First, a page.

In the sign of design: Four ingredients for a stylish meeting in Copenhagen

The Danish capital of Copenhagen is a city that is justly famous for its artsy flair and creative atmosphere and that has been driving a flourishing, now world-renowned design movement. We’ll show you how you can hold a productive scientific meeting that also integrates the best and most cutting-edge features of its host destination for the pleasure of its attendees – from the venue to the post-congress tours. These are the ingredients for a stylish meeting in cool Copenhagen:


1.    Gather in Style: Tivoli Congress Center

 

Tivoli Congress Center is part of a larger complex located in the city centre of Copenhagen and also includes Tivoli Hotel, shopping areas and a swimming pool. The centre, which features 55 meeting rooms and can accommodate up to 5.500 people, is a remarkable example of the work of Danish star architect Kim Utzon. The importance light plays in his designs can perhaps best be admired in the large Congress Hall, which can accommodate up to 2.400 people and on sunny days is literally flooded with sunlight, thanks to the pyramid-shaped windows along the ceiling.

© tivolicongresscenter.comPhoto © tivolicongresscenter.com

2.    Party in style: Toldboden restaurant


This stylish restaurant’s motto is “Location, sustainability and enthusiasm”. The first one is a no-brainer: Toldboden is located directly by the pier and offers stunning views of the Opera House. In sunny weather, guests can enjoy some scenery and people-watching in deck chairs outside, accompanied by drinks and barbecue. Indoor rooms are airy, with many windows and simplistic wooden furniture.  Sustainability is all about sourcing ingredients in a manner that preserves the environment and indeed Toldboden’s is the first menu to have been approved as climate-friendly by the Danish Minister of Environment and Food. It places a heavy emphasis on fresh, seasonal and local produce and sea food served in creative ways. Enthusiasm is about the way the owners follow their principles and their unique service culture. The restaurant offers space for up to 500 people, so it is suitable for social and corporate events of various kinds. Make sure you book the whole venue exclusively if you have a very large group. The easiest way to transfer is via scenic boat ride.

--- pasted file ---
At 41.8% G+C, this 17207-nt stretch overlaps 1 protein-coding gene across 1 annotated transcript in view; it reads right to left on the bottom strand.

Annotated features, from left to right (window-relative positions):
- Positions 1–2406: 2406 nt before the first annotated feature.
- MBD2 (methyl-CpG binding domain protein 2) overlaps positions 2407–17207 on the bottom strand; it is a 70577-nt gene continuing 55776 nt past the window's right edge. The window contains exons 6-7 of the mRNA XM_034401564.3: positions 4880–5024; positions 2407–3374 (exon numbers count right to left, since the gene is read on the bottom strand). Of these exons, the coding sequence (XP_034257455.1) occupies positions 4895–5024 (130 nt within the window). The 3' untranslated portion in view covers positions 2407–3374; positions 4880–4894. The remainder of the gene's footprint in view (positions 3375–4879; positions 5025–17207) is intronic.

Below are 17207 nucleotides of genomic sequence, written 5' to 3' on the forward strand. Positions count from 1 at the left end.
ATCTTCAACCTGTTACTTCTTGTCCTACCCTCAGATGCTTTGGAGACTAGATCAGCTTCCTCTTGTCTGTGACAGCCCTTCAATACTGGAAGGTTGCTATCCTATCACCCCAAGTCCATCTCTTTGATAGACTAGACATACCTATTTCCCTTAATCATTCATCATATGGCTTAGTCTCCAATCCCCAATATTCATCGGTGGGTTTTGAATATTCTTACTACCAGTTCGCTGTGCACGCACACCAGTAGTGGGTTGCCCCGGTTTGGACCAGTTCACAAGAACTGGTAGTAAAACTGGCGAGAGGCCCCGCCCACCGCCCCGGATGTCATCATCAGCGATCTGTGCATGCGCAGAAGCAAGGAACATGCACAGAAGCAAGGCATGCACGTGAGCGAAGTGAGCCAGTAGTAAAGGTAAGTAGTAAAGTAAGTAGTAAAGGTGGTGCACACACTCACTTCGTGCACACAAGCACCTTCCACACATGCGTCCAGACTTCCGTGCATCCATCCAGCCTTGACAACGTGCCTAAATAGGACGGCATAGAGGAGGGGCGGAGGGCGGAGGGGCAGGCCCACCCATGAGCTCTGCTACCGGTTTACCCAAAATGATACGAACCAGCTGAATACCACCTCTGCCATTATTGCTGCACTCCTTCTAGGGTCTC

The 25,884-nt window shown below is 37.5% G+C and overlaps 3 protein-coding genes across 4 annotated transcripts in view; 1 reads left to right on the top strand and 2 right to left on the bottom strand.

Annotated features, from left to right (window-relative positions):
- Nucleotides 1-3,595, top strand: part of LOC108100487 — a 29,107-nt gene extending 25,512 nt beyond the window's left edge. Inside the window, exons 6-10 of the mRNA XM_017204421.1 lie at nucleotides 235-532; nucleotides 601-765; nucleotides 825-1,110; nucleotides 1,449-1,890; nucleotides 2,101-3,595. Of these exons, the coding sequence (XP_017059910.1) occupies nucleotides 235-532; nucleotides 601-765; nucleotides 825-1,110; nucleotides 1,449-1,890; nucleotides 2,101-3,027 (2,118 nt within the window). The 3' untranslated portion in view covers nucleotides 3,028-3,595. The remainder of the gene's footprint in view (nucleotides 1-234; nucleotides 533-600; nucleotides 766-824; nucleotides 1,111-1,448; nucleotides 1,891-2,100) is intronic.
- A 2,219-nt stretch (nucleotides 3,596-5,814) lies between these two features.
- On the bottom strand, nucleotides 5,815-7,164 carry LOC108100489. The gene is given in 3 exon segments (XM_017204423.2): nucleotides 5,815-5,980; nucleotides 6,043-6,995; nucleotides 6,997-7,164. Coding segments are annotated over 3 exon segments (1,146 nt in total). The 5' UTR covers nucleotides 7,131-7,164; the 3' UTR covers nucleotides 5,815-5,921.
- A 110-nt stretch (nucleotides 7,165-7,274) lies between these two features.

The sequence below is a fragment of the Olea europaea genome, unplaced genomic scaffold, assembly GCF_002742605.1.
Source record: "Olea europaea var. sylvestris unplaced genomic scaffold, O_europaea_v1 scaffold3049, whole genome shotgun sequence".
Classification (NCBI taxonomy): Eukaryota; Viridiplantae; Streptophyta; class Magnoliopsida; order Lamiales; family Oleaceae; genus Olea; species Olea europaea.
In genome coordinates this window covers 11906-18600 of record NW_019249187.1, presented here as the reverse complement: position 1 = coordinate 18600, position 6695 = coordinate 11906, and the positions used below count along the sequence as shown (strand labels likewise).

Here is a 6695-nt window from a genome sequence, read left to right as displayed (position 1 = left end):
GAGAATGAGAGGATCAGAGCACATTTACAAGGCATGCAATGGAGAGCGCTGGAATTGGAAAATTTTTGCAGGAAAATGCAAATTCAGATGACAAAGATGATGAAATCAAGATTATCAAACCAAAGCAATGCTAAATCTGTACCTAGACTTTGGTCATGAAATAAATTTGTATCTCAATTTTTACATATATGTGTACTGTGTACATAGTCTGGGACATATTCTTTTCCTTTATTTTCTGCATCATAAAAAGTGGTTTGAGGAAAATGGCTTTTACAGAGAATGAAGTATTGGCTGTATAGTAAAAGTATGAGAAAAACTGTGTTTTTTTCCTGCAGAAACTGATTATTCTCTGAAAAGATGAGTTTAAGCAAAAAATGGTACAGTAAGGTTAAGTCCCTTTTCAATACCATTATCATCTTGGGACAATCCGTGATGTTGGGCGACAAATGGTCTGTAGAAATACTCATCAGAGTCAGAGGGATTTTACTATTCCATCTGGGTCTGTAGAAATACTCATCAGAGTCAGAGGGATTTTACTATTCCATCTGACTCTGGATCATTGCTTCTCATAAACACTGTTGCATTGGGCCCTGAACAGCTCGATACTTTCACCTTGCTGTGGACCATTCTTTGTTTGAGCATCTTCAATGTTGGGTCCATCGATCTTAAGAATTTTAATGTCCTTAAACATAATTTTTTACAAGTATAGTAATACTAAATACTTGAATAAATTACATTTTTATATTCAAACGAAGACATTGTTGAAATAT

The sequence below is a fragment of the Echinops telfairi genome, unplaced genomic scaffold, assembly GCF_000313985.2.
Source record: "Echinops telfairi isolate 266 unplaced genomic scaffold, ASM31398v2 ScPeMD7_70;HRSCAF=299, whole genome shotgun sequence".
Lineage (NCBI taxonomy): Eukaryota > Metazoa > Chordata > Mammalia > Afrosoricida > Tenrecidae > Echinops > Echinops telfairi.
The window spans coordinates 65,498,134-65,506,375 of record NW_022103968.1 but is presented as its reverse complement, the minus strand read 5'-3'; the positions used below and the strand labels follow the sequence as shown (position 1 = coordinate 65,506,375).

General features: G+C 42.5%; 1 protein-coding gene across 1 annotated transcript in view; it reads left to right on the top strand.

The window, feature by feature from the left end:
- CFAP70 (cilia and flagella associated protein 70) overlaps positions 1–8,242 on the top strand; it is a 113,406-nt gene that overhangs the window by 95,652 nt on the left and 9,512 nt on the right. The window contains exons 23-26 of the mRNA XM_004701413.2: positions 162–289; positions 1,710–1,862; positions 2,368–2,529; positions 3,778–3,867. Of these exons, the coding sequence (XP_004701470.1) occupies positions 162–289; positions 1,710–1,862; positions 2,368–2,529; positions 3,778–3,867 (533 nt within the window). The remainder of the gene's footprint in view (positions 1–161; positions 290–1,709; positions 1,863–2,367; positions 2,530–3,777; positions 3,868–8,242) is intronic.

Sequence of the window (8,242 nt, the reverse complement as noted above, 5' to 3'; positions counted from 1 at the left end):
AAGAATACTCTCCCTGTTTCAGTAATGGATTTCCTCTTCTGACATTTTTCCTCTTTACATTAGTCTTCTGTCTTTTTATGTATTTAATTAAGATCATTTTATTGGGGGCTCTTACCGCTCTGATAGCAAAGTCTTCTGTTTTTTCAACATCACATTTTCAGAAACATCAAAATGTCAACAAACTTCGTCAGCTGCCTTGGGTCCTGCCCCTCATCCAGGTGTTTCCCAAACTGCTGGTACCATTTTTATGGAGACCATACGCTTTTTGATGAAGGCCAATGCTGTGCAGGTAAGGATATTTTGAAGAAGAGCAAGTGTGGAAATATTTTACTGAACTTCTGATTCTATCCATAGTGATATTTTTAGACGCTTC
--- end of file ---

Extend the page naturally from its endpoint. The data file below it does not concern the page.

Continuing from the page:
© ESTS 2014

Photo © ESTS 2014


3.    Dine in style: National Gallery of Denmark

Art meets architecture meets cuisine if you should decide to hold your evening reception or Gala Dinner at the Statens Museum for Kunst, or, National Gallery of Denmark. Here, old meets new, which is already evident in the design of the building. The original museum building stems from the late 19th century and, 100 years later, has received a modern annex to house the modern collection. The two tracts are joined by the “Street of Sculptures” walkway, which offers space for up to 500 people in a seated dinner scenario. The gallery houses the largest art collection in the country, with a focus on Danish art through all ages, but also an impressive portion of works by international masters. One of the exhibitions can be opened specially for your event, so your delegates can have a private moment or two with the masterpieces. The gallery works with two exclusive caterers, who know the venue inside out. 

© EAED 2016

Photo © EAED 2016


4.    Unwind in style: Copenhagen museums and galleries


Always a good idea if you have design-thirsty delegates on your hands: Let them loose on the city to do some discovering of their own. Hip Vesterbro or trendy Nørrebro are good starting points, but in fact the whole city is dotted with design shops. If your delegates prefer looking to buying, point them towards Design Museum Denmark. Famous architect Henning Larsen designed the building with the sole purpose of showcasing the best in graphic and product design. With a little bit more time on your hands, Louisiana Museum of Modern Art is the place to go. A short train ride away, the museum is located by the seaside and is a perfect example of how art and architecture can coexist in perfect symbiosis with their environment.

 

©  Morten Bjarnhof / copenhagenmediacenter.com

Photo © Morten Bjarnhof / copenhagenmediacenter.com